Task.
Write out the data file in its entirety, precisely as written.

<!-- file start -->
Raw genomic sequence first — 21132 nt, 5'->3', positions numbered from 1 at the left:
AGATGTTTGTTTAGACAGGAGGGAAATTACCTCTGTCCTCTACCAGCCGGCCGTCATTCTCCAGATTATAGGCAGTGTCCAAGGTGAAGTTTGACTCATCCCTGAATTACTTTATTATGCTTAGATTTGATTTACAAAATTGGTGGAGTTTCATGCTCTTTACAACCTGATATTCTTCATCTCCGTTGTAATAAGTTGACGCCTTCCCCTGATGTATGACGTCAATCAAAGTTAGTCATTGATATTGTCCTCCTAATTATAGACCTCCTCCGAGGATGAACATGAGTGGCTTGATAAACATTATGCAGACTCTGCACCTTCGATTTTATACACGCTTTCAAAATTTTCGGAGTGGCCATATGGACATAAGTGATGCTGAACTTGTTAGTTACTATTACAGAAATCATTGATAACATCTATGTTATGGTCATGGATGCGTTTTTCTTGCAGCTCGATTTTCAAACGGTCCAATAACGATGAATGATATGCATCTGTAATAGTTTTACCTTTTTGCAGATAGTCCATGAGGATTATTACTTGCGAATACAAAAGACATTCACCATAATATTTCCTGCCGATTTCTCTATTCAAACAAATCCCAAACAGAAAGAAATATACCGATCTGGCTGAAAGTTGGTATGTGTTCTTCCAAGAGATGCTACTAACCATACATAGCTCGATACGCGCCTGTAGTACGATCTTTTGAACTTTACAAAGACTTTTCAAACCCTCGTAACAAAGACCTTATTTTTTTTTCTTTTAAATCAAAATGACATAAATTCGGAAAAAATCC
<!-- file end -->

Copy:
Raw genomic sequence first — 21132 nt, 5'->3', positions numbered from 1 at the left:
AGATGTTTGTTTAGACAGGAGGGAAATTACCTCTGTCCTCTACCAGCCGGCCGTCATTCTCCAGATTATAGGCAGTGTCCAAGGTGAAGTTTGACTCATCCCTGAATTACTTTATTATGCTTAGATTTGATTTACAAAATTGGTGGAGTTTCATGCTCTTTACAACCTGATATTCTTCATCTCCGTTGTAATAAGTTGACGCCTTCCCCTGATGTATGACGTCAATCAAAGTTAGTCATTGATATTGTCCTCCTAATTATAGACCTCCTCCGAGGATGAACATGAGTGGCTTGATAAACATTATGCAGACTCTGCACCTTCGATTTTATACACGCTTTCAAAATTTTCGGAGTGGCCATATGGACATAAGTGATGCTGAACTTGTTAGTTACTATTACAGAAATCATTGATAACATCTATGTTATGGTCATGGATGCGTTTTTCTTGCAGCTCGATTTTCAAACGGTCCAATAACGATGAATGATATGCATCTGTAATAGTTTTACCTTTTTGCAGATAGTCCATGAGGATTATTACTTGCGAATACAAAAGACATTCACCATAATATTTCCTGCCGATTTCTCTATTCAAACAAATCCCAAACAGAAAGAAATATACCGATCTGGCTGAAAGTTGGTATGTGTTCTTCCAAGAGATGCTACTAACCATACATAGCTCGATACGCGCCTGTAGTACGATCTTTTGAACTTTACAAAGACTTTTCAAACCCTCGTAACAAAGACCTTATTTTTTTTTCTTTTAAATCAAAATGACATAAATTCGGAAAAAATCC